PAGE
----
Bicentennial of War of 1812 brings warships, sailors to city for first time since 1999
|The Blue Angels will perform Saturday at 10 a.m. (William DeShazer, Chicago Tribune / August 14, 2010)|
By Mitch Smith, Chicago Tribune reporter
August 13, 2012
Navy warships, on their first scheduled cruise in the Great Lakes since 1999, will pull in along Chicago’s lakefront Tuesday as sailors celebrate Navy Week and the 200th anniversary of the War of 1812.
The ships will be on display at Navy Pier, part of a weeklong celebration in which Chicagoans can tour boats and meet sailors. A Navy frigate and patrol coastal ship, a Coast Guard cutter and two Royal Canadian Navy vessels will be on hand.
Also, the annual Air and Water Show will be held this weekend.
With North Chicago’s Naval Station Great Lakes serving as the branch’s only boot camp, the metro area is better acquainted with the Navy than most Midwestern cities. But military officials say this week — in which Navy divers plunge into the water at Shedd Aquarium and sailors do volunteer work — offers the public a rare chance to interact with members of the Navy.
“We’ve been a nation at war for the last 12 years,” said Rear Adm. Gregory M. Nosal. “Everybody knows the Army is at war. Everyone knows about the Marine Corps. No one knows about the Navy because we’ve been forward deployed for the last 12 years.”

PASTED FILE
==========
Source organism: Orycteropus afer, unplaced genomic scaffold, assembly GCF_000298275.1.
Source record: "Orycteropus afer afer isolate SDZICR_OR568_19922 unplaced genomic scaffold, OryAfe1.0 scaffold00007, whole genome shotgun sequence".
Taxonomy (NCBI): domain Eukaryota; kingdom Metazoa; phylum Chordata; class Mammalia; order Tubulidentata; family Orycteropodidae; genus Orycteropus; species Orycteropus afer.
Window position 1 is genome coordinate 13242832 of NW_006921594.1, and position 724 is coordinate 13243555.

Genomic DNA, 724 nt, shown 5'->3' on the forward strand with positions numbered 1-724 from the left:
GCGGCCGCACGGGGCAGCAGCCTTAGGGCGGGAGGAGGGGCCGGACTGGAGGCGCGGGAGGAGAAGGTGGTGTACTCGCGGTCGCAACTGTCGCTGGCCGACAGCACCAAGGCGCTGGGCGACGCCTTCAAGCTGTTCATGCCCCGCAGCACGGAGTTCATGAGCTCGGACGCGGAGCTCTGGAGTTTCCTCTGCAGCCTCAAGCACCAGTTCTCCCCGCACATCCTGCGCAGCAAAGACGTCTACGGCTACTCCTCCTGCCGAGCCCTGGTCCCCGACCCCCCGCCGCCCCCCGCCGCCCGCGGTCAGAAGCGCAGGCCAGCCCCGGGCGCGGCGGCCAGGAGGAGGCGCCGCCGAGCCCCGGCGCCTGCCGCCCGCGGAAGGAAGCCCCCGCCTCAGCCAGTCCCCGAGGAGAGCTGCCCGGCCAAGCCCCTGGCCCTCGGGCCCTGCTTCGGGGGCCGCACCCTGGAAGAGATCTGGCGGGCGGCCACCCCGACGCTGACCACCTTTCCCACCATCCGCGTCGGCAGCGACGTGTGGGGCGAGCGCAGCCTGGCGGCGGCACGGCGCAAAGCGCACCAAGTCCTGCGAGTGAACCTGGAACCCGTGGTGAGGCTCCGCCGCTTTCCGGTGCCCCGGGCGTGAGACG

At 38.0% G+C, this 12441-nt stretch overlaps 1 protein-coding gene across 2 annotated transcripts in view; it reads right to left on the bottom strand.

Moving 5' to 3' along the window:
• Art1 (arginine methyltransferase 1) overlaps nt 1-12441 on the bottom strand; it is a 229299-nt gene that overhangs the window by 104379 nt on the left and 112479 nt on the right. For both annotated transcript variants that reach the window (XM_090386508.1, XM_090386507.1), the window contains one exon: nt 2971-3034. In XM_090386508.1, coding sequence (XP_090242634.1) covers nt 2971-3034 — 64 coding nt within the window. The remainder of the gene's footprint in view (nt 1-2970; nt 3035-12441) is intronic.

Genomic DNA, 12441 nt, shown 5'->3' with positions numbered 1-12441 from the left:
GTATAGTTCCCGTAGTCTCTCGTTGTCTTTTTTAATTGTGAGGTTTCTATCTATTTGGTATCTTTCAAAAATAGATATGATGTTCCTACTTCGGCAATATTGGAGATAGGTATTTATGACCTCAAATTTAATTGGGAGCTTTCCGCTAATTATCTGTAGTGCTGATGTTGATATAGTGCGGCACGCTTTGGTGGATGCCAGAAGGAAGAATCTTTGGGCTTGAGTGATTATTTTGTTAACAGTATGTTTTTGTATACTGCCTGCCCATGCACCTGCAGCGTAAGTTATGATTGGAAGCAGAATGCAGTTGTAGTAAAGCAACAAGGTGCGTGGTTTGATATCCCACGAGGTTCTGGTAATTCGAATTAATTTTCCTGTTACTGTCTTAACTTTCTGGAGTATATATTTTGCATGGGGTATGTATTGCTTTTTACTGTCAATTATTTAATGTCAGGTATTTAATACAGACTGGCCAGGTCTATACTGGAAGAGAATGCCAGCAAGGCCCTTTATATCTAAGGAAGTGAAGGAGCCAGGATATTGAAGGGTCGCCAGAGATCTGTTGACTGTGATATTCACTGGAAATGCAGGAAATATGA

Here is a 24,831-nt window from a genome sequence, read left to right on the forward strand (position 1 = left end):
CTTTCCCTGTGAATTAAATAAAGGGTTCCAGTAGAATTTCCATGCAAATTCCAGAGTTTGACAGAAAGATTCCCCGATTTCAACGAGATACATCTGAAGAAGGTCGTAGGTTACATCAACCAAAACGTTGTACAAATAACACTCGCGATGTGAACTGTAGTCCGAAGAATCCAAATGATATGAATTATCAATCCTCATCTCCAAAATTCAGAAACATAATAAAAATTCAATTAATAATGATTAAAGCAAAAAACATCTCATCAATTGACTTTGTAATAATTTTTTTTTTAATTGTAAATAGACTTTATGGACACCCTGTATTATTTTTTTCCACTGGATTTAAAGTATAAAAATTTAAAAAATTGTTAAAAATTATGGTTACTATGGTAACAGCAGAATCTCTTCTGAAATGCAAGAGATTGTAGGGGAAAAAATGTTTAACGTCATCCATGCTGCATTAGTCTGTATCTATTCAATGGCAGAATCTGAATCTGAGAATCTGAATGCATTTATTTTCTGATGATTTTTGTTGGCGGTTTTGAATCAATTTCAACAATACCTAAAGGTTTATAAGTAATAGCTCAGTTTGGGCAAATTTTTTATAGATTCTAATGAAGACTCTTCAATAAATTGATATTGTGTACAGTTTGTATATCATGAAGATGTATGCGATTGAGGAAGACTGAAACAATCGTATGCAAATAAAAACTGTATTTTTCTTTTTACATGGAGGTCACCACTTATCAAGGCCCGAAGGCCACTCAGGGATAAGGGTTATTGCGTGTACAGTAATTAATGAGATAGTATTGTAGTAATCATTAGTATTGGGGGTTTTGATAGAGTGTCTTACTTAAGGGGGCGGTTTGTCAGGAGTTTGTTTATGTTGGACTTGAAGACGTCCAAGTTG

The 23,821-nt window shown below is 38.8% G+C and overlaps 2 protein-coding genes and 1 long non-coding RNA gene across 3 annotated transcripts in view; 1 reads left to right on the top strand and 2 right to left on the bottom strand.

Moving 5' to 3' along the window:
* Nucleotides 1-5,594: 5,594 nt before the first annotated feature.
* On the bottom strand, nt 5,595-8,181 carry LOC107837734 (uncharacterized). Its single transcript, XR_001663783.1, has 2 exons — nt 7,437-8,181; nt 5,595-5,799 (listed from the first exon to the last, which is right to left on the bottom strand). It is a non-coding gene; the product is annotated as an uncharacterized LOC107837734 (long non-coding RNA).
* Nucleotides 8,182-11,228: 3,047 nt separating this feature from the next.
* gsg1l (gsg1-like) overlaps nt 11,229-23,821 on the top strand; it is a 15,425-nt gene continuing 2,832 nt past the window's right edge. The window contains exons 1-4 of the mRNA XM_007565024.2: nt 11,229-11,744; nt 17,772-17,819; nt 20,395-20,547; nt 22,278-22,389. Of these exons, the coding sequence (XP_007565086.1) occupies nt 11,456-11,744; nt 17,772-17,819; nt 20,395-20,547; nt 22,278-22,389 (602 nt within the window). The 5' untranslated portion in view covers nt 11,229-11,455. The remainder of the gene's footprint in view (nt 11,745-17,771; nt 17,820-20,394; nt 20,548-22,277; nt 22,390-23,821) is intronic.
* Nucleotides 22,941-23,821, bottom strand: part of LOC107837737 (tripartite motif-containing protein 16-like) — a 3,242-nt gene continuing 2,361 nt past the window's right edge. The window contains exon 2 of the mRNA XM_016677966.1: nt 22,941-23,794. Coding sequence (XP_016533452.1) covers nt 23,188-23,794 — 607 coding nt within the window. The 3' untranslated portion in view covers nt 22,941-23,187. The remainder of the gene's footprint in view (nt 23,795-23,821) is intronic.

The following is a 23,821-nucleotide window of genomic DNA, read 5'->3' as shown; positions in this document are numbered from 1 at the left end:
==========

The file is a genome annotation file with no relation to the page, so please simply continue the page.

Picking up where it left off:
Navy frigates used to cruise the Great Lakes each summer. But budget and security concerns put that program on hold after 1999, a Navy spokesman said, and9/11created different priorities.
Nosal, who commands the Navy’s Carrier Strike Group Two, said the bicentennial of the War of 1812 is a logical time to bring warships back to the Midwest. That war, fought in part on the Great Lakes, helped establish free sea trade and shape the role of the modern Navy. The War of 1812 also led to the treaty in which the U.S. and Canada agreed to demilitarize the Great Lakes.
Beyond the history, Nosal hopes Chicagoans and sailors connect on a more personal level next week.
“To be able to walk in your own country,” Nosal said, “and wear your uniform and to have local American citizens come up and say, ‘Thank you for your service,’ there’s no better feeling.”